I mentioned in a previous post that I went to a comedy club on Thursday night. As I said before, many of the comics were quite funny, but there was one man that angered me because his jokes were so far out of the realm of reality.
Before I talked about his “history of sluts,” but now I want to talk about what he said about the HPV vaccine. The HPV vaccine is effective in preventing cervical cancer in women. There are two HPV vaccines out there – Gardasil and Cervarix. The vaccine also protects against oral, anal, vulvar, vaginal and other rare genital cancers caused by HPV as well as against genital warts.
What did the comedian say that made me decide to write about this? He said he went to Planned Parenthood for a bi-annual check-up, and the practitioner suggested the HPV vaccine for him based on his sexual activity. So far, so good, right? He then went on to say, “You know what the HPV vaccine does? It prevents cervical and oral cancer.” He said this while insinuating these were entirely women’s issues and that it was ridiculous (thus the joke) to suggest a man get an HPV vaccine.
The thing is, while cervical cancer is the most talked of (and I think the most common?) cancer caused by HPV, men are not immune to the virus’s cancer-causing properties. Men have mouths, do they not? And many men use those mouths on women’s genitalia to induce pleasure (or kiss women who may have contracted oral HPV from another individual). Men can get HPV-induced oral cancer, too.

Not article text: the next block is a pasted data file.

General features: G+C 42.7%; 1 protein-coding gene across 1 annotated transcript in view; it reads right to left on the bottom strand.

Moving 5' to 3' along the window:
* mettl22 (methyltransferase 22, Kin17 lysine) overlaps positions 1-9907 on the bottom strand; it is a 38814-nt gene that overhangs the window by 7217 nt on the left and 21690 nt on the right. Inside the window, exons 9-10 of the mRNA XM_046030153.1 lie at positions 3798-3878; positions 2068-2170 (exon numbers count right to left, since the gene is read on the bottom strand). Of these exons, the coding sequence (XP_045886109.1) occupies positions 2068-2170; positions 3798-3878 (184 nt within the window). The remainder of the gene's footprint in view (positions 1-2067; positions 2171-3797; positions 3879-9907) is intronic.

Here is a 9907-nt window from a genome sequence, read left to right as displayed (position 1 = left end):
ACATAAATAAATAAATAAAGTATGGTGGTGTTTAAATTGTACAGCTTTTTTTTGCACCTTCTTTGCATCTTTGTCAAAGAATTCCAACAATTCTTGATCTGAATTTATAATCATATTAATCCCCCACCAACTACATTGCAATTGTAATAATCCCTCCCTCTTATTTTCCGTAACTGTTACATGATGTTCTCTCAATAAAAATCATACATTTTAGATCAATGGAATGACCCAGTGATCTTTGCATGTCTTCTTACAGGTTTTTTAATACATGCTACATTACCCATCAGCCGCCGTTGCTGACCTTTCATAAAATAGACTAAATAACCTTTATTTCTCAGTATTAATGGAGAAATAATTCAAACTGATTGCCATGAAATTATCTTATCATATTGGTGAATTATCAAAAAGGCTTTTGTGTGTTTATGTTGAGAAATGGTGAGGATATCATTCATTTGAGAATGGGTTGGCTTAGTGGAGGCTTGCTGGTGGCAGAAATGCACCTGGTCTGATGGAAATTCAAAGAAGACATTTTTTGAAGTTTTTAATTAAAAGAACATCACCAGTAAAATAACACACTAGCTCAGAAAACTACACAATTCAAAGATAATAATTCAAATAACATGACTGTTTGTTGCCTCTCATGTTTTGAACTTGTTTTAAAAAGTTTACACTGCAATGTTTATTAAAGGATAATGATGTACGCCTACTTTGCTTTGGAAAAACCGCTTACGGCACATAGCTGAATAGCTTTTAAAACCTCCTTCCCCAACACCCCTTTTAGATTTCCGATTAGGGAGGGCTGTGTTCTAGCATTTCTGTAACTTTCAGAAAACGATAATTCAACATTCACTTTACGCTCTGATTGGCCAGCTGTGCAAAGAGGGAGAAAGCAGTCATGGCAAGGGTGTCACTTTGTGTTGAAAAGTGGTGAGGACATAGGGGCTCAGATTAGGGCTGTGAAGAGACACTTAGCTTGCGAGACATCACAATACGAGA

[straight]* Men can get genital warts, oral cancer, and presumably anal cancer from contracting the virus just as women can. The Wikipedia article also seems to indicate the possibility of HPV causing penile cancer. It’s folly and counterproductive for a man to insinuate that the HPV vaccine is somehow just a women’s issue on the basis that HPV only causes problems for women. HPV is dangerous for both sexes.
Worse, the insinuation that men shouldn’t get this vaccine, even promiscuous men, suggests a lack of understanding of herd immunity. If men and women are vaccinated against HPV, there are fewer individuals who can spread HPV. Even if women were the only sex to experience negative effects from contracting HPV, so long as the vaccine were safe for men vaccinating them could only help the situation. If a man is vaccinated, his promiscuity will not result in his carrying the HPV vaccine to all his partners, just as a woman being vaccinated prevents her spreading the virus. Most chains of infection could be shortened by popularizing this vaccine.
The increase in immunity to the virus via the vaccine necessarily means a decrease in the number of people who can transmit the virus. Never mind the protection the vaccine may afford men, if it only protected women from just one type of cancer – cervical – it would still be worth immunizing as much as the population as possible.
*I might be making an unfair assumption, but it seems to me that this man thinks transmission of the virus to the mouth happens only when a penis is in a mouth. He clearly had a hetero-normative perspective, but if he thought about it he probably would have insinuated only women and gay men are affected by oral HPV-induced cancer. Also, I apologize for the generally hetero-normative perspective reflected by this blog post. I fully realize the potential for women and men of all sexual persuasions to be affected by HPV. It was the prompt of the comedian’s misinformation that led me to write this, and it is therefore framed by a heterosexual idea of sexual relationships.
** I am not a doctor. I learned what I know about the vaccine through the nurse practitioner who administered it to me, through the literature made available to me at that time, and through the information on the internet.